Pete Campbell has taken a beating this season, both physically and emotionally. He’s been decked by three people, he was erased from his lover’s memory, and his “epic poem” of a commute is killing him. And yet his life, on the surface, has never sounded more perfect: He’s highly esteemed by clients, he has an adorably pudgy baby, and he’s married to a doting wife who showers him with care. He’s the quintessential character-you-love-to-hate — and also the character you feel curiously sad for. Vincent Kartheiser plays Pete to a T and has managed to turn his famous bitch face into one of the most reliably terrific reaction shots on the show. We talked to Kartheiser about the source of Pete’s angst, his physical transformation (he shaved his hairline and gained 25 pounds), and his favorite Pete Campbell expressions of all time.
Congratulations on Pete making it out of season five alive. I think we were all a little worried for him.
Thank you very much.
I talked to Jared Harris last week and he said you both were worried for your characters this season. How afraid were you that Pete would commit suicide?
I guess you don’t really think about it too much. You deal with the script at hand. It’s a complex show that we’re making and there’s a lot of things you have to consider for every episode, so luckily for that you don’t have a lot of time to dwell on the what-ifs, you know?
It provides a little solace knowing that the show doesn’t usually take the obvious route?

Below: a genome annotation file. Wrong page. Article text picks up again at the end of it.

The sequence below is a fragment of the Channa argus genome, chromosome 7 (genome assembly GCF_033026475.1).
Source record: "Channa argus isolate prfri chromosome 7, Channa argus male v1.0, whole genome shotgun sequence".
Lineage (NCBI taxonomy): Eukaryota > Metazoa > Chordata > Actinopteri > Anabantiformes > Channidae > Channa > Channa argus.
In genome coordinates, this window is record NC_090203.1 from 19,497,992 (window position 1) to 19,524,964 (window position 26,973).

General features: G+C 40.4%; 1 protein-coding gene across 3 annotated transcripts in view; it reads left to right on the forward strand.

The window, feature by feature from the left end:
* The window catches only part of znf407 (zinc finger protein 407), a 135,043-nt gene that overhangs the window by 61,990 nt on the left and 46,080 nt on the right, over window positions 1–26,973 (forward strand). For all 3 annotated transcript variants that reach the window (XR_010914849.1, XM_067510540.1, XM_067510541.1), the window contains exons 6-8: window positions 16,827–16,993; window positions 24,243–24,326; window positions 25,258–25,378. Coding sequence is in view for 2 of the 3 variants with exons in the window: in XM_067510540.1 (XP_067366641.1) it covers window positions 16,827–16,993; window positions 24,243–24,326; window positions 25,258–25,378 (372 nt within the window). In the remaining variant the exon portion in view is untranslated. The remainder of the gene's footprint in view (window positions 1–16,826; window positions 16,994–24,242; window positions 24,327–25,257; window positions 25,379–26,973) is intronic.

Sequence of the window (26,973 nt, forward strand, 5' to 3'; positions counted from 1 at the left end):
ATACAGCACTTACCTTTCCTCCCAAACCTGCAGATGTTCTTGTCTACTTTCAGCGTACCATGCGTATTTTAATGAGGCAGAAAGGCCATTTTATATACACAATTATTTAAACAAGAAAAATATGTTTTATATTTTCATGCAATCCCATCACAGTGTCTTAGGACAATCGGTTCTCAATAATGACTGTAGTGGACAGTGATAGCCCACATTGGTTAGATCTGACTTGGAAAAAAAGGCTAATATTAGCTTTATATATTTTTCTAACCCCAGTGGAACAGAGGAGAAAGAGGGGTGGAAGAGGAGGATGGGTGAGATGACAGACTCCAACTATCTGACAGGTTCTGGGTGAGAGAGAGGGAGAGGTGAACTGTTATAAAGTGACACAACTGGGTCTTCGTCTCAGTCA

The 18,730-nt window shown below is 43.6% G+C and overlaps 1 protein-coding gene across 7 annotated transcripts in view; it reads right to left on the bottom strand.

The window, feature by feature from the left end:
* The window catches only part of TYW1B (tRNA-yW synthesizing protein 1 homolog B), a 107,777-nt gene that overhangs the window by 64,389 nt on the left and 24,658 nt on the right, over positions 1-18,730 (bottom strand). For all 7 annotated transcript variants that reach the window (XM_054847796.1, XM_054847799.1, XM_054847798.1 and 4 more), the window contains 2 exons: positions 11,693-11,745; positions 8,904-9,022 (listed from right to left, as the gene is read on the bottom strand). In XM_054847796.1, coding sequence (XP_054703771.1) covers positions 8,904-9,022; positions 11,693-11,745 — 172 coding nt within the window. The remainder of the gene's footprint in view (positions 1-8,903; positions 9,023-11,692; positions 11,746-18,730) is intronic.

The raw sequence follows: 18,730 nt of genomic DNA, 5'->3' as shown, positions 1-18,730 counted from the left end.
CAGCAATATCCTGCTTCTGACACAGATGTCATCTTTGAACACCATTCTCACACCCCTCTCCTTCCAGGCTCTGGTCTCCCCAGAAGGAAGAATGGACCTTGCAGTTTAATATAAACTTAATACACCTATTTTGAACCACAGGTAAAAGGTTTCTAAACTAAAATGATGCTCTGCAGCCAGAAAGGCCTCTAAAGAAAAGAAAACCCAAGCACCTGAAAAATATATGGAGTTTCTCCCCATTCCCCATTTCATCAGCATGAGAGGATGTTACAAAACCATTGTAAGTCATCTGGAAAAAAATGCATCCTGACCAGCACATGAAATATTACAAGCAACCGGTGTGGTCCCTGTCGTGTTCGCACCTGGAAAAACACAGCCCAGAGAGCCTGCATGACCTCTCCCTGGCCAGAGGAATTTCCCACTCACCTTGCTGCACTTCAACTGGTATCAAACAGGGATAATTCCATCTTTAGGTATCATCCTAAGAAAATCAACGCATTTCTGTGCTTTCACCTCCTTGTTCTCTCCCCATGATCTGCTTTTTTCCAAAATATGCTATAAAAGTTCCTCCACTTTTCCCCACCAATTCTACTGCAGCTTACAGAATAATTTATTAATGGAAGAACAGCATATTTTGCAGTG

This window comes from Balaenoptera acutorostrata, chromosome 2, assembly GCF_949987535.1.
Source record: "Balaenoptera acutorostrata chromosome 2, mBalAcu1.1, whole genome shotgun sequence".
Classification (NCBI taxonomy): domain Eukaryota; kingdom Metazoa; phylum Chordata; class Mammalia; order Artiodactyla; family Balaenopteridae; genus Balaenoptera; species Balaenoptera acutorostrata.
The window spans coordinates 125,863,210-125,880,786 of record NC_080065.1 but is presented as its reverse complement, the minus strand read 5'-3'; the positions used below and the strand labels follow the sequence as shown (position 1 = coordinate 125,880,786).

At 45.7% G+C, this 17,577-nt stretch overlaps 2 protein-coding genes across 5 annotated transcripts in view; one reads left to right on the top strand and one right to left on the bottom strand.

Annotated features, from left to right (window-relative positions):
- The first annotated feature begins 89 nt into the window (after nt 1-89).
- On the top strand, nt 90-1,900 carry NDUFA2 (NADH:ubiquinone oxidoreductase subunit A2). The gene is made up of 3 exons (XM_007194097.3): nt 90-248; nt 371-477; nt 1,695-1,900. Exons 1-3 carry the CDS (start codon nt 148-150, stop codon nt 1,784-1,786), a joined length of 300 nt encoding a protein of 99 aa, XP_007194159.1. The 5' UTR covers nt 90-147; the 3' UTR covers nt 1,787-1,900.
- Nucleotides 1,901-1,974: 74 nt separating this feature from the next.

Everyone’s been talking about how punchable Pete’s face is this season. Are you proud when you hear about his punchability, since that’s kind of the goal with his character?
[Laughs.] I’ve been hearing that my whole life. I just have one of those faces you just wanna rip to pieces. I don’t know if I’m proud, but I think it’s a testament to the writing over the last five years that they’ve built animosity in our audiences towards a character that has done some pretty despicable things and, at the same time, who has lived a life in a perfectly moral way. I think most people who are throwing those stones should take a look at their own life. I’m sure no one’s done quite as many despicable things in a row, but no one’s perfect. If I went into anyone’s closet, I’m sure I’d find something they don’t want us to know about.
A lot of people think Pete reached a despicable low for engineering the indecent proposal with Joan. Do you disagree?
I actually kind of do disagree, because she said yes, didn’t she? He was kind of right, you know? I mean, he kind of felt that she might say yes, they gave her a good offer, and most great businesses are built on a great crime and that wasn’t that heinous of a crime. It’s not a wonderful thing, but I think he really wanted that account and he really believed that that character could veto it. And like I said, I felt like if it was someone who he thought wouldn’t say yes, he wouldn’t have done it. And Lane and Roger were both kind of fine with it. They just didn’t wanna be the one to have to take it on their conscience.